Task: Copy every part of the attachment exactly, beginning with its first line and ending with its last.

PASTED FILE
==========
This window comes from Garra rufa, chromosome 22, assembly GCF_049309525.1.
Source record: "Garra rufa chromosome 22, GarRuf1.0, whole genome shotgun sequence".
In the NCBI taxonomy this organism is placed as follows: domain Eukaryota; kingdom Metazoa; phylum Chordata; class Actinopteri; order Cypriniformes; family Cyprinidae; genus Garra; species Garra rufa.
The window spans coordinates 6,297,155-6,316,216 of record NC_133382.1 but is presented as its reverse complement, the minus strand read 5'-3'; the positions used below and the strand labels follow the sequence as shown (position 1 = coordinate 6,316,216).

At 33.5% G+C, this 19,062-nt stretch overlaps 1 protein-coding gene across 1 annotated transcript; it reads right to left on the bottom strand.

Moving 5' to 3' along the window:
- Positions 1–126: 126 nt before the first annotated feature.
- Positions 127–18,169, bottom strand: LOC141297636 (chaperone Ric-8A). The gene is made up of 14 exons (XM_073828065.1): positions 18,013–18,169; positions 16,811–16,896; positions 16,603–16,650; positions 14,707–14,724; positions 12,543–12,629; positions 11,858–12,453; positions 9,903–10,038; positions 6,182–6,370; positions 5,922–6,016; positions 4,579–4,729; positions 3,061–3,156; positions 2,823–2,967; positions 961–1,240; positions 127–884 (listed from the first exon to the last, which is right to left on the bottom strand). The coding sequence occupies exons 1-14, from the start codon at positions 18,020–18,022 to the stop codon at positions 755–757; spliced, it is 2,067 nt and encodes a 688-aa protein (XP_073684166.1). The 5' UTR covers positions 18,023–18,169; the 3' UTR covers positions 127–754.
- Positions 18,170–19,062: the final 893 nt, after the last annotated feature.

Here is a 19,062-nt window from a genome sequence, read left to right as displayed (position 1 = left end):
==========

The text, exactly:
This window comes from Garra rufa, chromosome 22, assembly GCF_049309525.1.
Source record: "Garra rufa chromosome 22, GarRuf1.0, whole genome shotgun sequence".
In the NCBI taxonomy this organism is placed as follows: domain Eukaryota; kingdom Metazoa; phylum Chordata; class Actinopteri; order Cypriniformes; family Cyprinidae; genus Garra; species Garra rufa.
The window spans coordinates 6,297,155-6,316,216 of record NC_133382.1 but is presented as its reverse complement, the minus strand read 5'-3'; the positions used below and the strand labels follow the sequence as shown (position 1 = coordinate 6,316,216).

At 33.5% G+C, this 19,062-nt stretch overlaps 1 protein-coding gene across 1 annotated transcript; it reads right to left on the bottom strand.

Moving 5' to 3' along the window:
- Positions 1–126: 126 nt before the first annotated feature.
- Positions 127–18,169, bottom strand: LOC141297636 (chaperone Ric-8A). The gene is made up of 14 exons (XM_073828065.1): positions 18,013–18,169; positions 16,811–16,896; positions 16,603–16,650; positions 14,707–14,724; positions 12,543–12,629; positions 11,858–12,453; positions 9,903–10,038; positions 6,182–6,370; positions 5,922–6,016; positions 4,579–4,729; positions 3,061–3,156; positions 2,823–2,967; positions 961–1,240; positions 127–884 (listed from the first exon to the last, which is right to left on the bottom strand). The coding sequence occupies exons 1-14, from the start codon at positions 18,020–18,022 to the stop codon at positions 755–757; spliced, it is 2,067 nt and encodes a 688-aa protein (XP_073684166.1). The 5' UTR covers positions 18,023–18,169; the 3' UTR covers positions 127–754.
- Positions 18,170–19,062: the final 893 nt, after the last annotated feature.

Here is a 19,062-nt window from a genome sequence, read left to right as displayed (position 1 = left end):